Eye For Film >> Movies >> The Lifeguard (2011) Film Review
Reviewed by: Amber Wilkinson
Maite Alberdi's feature debut has a lazy, hazy, summery feel that perfectly suits its beach setting. With the sound of the waves crashing on the shoreline and hordes of visitors, not all of whom want to play by the local lifeguards' rules, Chile's busy Chépica beach is the perfect setting for drama. As this absorbing film unfolds, there is plenty of that and a host of well-defined characters, and yet surprisingly, this is a documentary, not fiction.
Mauricio is one of the lifeguards and despite his laidback look, he takes its job seriously. So seriously, in fact, that it takes on a comical edge. He polices the beach and his fellow lifeguards, cross that Jean Pierre in the neighbouring watchtower won an award, despite being frequently late for work. He believes in sticking to the codes of the beach and makes sure everyone around him knows it, eager to make sure swimmers don't get out of their depth and stop sunbathers blocking his path to the sea.
He may be the one paid to people-watch but down at the beach everyone is an observer. A couple set up an illicit barbecue, convinced they'll get away with it, while others consider the lifeguard just as he, in turn, considers them. Mauricio has a young sidekick, who he lets blow his whistle to keep the swimmers safe - but what happens to the rule book when someone gets into difficultly?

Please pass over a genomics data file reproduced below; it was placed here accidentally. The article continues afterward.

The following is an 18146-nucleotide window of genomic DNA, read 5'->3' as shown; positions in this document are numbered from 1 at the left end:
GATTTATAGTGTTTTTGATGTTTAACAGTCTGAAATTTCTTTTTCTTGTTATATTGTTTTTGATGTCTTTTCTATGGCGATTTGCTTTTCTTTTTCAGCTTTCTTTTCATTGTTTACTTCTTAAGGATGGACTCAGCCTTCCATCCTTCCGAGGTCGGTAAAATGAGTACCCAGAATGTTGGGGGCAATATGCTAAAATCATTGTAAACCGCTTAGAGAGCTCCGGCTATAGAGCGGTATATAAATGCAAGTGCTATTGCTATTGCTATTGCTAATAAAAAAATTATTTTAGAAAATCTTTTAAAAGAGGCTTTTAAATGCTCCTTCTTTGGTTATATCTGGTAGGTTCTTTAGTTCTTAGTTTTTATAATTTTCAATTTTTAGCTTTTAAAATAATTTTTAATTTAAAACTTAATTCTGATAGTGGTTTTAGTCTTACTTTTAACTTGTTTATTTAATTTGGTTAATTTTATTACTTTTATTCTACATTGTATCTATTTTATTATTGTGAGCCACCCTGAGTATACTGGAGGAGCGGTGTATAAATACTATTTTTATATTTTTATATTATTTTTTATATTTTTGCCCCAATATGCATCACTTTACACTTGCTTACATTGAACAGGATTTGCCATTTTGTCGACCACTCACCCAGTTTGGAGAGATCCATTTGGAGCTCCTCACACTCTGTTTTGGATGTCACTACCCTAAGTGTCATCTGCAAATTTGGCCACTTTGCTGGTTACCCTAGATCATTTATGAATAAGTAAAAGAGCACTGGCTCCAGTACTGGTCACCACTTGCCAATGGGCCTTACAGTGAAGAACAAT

Alberdi is a quiet observer, capturing a snapshot of all aspects of the beach and showing it for the great leveller that it is. Like Mauricio, her camera does not venture into the sea, being more concerned with the idle chatter of those on the sand. Often her camera is fixed, with the comings and goings of the beach popping unexpectedly in and out of the frame. All life is here in all its contradictions and, with its slowly growing tensions and a surprisingly hard-hitting last act, this could easily be a scripted drama - a fact that leads you to consider the observational documentary form and the impact of editing upon it. But however the footage is cut together, the fact that these people exist makes the emotional impact of what we're observing catch us by surprise and goes to show that life is often more fascinating than fiction.Reviewed on: 02 Jul 2012